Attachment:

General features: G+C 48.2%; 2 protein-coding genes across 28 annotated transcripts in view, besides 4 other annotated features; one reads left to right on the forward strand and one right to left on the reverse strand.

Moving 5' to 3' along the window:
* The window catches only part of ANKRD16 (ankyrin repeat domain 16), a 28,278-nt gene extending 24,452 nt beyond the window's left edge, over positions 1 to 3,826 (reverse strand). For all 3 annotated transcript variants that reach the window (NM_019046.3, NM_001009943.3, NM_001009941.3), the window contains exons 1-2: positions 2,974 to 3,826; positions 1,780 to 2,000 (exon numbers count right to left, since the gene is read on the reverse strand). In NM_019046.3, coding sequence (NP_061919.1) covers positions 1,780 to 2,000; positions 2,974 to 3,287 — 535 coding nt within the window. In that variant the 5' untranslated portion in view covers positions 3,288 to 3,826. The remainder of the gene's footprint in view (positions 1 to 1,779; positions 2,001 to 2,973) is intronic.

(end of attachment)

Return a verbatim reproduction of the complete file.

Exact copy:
General features: G+C 48.2%; 2 protein-coding genes across 28 annotated transcripts in view, besides 4 other annotated features; one reads left to right on the forward strand and one right to left on the reverse strand.

Moving 5' to 3' along the window:
* The window catches only part of ANKRD16 (ankyrin repeat domain 16), a 28,278-nt gene extending 24,452 nt beyond the window's left edge, over positions 1 to 3,826 (reverse strand). For all 3 annotated transcript variants that reach the window (NM_019046.3, NM_001009943.3, NM_001009941.3), the window contains exons 1-2: positions 2,974 to 3,826; positions 1,780 to 2,000 (exon numbers count right to left, since the gene is read on the reverse strand). In NM_019046.3, coding sequence (NP_061919.1) covers positions 1,780 to 2,000; positions 2,974 to 3,287 — 535 coding nt within the window. In that variant the 5' untranslated portion in view covers positions 3,288 to 3,826. The remainder of the gene's footprint in view (positions 1 to 1,779; positions 2,001 to 2,973) is intronic.